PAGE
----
There’s the gadget liveblog, the multimedia-heavy feature and the bloggy, snarky take. But as we near the end of 2012, we may have reached the last possible evolutionary stage of tech writing: just fucking penning some poems about stuff.
Dealbook nailed the approach with shining limericks about business news; Googler Andrey Petrov, whose riling ode to Twitter aptly deemed the company “the Benjamin Button of Startups,” set the bar high for poetic programmers everywhere. Now, prolific TechCrunch scribe Josh Constine has taken the baton.
Facebook Fiasco Claims Another Scalp Remember that time Bob Woodward and Carl Bernstein kept the name of their Watergate informant a secret for decades, thereby providing generations of teenagers an excuse to say “deep throat” in high school classrooms? Good thing no one had email at the time!
According to Business Insider, Citigroup tech analyst Mark Mahaney was recently given the boot. Turns out that one of Mr. Mahaney’s underlings was getting a little too comfy with the press. Looking into the Facebook IPO, Massachusetts investigators stumbled across an email from a junior analyst to two TechCrunch reporters that read, in part, “I am ramping up coverage on FB and thought you guys might like to see how the street is thinking about it (and our estimates).”
Saying it seeks to help politicians “become better listeners” and make techies effective citizens, TechCrunch today announced the launch of CrunchGov.
In an introductory post, CrunchGov creator Greg Ferenstein explained that the new site will include a political leaderboard grading politicians on how they vote on tech and a “legislative database of technology policy.” That database will contain bills under congressional review and names of both the politicians who clearly understand the intersection of technology and policy and those who don’t have a clue.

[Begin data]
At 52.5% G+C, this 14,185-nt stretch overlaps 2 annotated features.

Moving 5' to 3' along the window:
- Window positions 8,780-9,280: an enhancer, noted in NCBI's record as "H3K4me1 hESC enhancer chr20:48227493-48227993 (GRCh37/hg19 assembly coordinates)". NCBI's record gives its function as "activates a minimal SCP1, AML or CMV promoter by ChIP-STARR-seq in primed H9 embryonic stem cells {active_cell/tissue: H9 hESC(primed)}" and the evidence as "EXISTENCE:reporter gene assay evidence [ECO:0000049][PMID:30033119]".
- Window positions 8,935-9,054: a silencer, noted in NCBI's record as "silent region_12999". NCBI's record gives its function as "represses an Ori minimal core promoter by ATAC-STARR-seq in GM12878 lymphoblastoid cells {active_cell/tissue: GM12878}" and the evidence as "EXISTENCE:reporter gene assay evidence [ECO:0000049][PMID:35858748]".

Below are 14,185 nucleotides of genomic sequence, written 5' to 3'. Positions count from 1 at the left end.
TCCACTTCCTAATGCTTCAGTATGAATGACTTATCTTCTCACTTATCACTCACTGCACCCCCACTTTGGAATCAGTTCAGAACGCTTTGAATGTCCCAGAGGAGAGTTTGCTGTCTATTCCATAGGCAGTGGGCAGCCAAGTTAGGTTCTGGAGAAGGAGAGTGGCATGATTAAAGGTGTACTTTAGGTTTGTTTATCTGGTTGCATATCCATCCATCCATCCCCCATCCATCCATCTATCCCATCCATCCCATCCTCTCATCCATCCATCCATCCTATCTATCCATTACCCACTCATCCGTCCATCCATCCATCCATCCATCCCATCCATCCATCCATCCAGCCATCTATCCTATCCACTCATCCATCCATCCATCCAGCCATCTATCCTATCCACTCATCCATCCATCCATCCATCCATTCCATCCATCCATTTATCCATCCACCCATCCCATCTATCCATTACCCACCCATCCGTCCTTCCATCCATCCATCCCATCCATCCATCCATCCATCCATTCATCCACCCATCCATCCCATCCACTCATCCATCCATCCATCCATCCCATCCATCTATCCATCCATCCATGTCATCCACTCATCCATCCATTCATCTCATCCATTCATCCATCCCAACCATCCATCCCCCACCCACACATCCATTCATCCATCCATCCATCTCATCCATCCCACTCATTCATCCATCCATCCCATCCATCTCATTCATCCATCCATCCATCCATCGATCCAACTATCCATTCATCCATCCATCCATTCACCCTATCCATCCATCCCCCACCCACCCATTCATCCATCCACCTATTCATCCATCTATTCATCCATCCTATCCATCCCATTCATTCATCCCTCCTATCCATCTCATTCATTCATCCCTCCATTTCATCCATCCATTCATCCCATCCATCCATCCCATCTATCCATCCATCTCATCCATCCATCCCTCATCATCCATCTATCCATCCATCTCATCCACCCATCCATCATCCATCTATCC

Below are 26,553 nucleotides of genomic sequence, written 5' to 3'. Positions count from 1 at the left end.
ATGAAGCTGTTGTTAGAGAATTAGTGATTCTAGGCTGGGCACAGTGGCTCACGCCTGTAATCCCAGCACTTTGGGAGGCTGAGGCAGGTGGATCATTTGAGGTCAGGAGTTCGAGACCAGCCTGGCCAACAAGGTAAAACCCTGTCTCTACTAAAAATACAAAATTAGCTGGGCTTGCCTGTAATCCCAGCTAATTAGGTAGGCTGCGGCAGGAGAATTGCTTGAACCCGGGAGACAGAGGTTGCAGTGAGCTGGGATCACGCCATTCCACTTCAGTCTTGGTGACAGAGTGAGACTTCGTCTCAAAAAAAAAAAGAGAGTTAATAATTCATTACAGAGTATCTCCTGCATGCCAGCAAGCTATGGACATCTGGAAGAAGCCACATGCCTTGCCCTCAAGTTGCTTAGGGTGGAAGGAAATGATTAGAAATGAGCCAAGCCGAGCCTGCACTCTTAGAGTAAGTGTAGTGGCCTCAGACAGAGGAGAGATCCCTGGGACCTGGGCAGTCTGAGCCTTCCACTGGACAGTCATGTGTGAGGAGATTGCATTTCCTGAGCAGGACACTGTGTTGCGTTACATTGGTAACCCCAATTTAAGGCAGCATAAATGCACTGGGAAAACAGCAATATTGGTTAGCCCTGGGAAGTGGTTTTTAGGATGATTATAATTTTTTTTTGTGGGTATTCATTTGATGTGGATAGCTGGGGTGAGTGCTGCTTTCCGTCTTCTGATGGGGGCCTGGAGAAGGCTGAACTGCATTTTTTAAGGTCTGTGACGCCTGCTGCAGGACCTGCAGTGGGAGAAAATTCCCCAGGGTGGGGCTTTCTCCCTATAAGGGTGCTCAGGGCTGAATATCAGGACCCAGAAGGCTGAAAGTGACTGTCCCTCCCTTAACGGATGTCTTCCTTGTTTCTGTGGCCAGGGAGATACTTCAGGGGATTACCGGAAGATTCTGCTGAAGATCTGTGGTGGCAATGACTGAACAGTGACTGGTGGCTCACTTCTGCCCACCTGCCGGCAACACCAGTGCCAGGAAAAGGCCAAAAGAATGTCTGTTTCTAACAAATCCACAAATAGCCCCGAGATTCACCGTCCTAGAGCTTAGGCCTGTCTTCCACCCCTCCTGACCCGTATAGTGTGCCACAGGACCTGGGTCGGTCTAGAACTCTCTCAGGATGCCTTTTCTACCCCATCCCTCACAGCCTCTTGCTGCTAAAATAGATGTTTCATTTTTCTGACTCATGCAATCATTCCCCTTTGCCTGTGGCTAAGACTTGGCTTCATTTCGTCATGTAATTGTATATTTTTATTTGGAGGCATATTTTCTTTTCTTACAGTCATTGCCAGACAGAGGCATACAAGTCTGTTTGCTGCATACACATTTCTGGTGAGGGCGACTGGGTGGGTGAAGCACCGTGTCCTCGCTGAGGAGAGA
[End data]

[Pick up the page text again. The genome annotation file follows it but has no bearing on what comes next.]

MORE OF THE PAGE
CrunchGov’s tech-related report cards for politicos will rank legislators with “transparent criteria” that merge the political and the technical.
Microsoft “accidentally” sent a DMCA takedown notice to Google, asking them to remove pages from TechCrunch, the BBC, Wikipedia and the U.S. Government. Psst… no one cares that much about Windows 8. [TorrentFreak]
Companies are using patents to stifle innovation and the Times is ON IT. [New York Times]
Is EBay staging a pivot? [TechCrunch]
Whoa, you can raise money for a company without Kickstarter? Mind blown. [TechCrunch]
Jack Dorsey apparently got pushed to a backseat role at Twitter because he’s “difficult” to work with. [SiliconBeat]
Speaking of Twitter, who knew CEO Dick Costolo used to be a standup comedian? [New York Times]
This week, the world was introduced to Shirley Hornstein: an ersatz entrepreneur who Photoshopped and name-dropped her way through Silicon Valley. For at least a year and a half, Ms. Hornstein has been trading on flimsily fabricated connections to powerful tech investors, startups, and celebrities–always depending, as TechCrunch first reported, on the optimism of strangers.